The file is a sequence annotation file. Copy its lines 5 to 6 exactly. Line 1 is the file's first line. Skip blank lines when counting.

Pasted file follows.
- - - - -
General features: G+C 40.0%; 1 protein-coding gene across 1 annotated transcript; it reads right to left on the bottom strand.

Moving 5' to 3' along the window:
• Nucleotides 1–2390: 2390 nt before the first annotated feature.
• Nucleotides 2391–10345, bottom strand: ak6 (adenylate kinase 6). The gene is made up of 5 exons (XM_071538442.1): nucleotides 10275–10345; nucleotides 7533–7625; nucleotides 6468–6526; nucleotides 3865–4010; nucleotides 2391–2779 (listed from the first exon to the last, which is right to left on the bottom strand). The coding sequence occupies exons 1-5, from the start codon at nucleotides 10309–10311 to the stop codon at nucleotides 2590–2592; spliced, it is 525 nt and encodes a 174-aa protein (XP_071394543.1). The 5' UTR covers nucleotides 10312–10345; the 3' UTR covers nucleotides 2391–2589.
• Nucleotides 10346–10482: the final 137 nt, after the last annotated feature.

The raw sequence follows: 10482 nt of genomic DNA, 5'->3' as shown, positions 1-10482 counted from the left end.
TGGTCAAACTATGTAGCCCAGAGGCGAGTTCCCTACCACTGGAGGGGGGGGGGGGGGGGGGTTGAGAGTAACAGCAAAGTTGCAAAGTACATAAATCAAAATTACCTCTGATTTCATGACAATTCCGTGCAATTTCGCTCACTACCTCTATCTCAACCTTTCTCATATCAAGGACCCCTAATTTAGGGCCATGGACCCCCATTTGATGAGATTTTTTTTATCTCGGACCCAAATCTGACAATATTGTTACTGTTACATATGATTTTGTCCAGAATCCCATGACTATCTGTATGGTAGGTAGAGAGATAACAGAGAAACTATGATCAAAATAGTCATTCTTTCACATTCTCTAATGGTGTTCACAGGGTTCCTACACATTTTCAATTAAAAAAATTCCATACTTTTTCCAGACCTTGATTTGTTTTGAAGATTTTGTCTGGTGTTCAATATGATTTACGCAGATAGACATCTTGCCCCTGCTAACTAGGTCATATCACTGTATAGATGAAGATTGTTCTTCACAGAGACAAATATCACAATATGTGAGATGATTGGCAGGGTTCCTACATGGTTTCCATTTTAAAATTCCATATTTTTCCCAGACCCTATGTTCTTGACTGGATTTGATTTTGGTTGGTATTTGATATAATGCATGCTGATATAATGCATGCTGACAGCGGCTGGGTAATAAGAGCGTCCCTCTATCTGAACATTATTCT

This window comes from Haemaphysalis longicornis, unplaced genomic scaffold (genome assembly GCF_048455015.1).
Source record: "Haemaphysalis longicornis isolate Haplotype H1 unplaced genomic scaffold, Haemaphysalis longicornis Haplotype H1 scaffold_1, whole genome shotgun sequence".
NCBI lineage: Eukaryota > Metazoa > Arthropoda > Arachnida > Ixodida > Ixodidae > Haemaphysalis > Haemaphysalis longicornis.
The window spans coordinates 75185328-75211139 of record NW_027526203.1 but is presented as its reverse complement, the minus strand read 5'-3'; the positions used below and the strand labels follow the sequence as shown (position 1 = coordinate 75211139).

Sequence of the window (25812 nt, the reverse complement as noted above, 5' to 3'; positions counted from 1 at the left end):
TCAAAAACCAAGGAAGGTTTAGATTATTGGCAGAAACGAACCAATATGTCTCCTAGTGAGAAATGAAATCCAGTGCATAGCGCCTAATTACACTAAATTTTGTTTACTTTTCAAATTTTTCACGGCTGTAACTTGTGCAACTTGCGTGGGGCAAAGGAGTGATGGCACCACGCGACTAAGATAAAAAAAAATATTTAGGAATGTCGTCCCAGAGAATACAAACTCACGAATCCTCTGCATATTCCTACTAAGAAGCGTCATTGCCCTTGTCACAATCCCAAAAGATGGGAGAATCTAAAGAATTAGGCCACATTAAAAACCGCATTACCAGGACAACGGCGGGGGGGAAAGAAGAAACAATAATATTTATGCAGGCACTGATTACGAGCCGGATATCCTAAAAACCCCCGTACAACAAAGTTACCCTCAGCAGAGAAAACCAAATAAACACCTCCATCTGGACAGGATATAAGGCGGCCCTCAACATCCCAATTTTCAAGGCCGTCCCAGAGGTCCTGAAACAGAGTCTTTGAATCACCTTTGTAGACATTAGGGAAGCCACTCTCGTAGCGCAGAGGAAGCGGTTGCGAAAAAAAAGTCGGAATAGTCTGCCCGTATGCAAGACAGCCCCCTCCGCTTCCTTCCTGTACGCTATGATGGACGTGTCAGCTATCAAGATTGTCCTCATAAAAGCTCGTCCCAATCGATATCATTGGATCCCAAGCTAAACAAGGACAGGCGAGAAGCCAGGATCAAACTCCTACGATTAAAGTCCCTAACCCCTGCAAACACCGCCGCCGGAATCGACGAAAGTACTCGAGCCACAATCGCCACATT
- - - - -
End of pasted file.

• Nucleotides 10346–10482: the final 137 nt, after the last annotated feature.

The raw sequence follows: 10482 nt of genomic DNA, 5'->3' as shown, positions 1-10482 counted from the left end.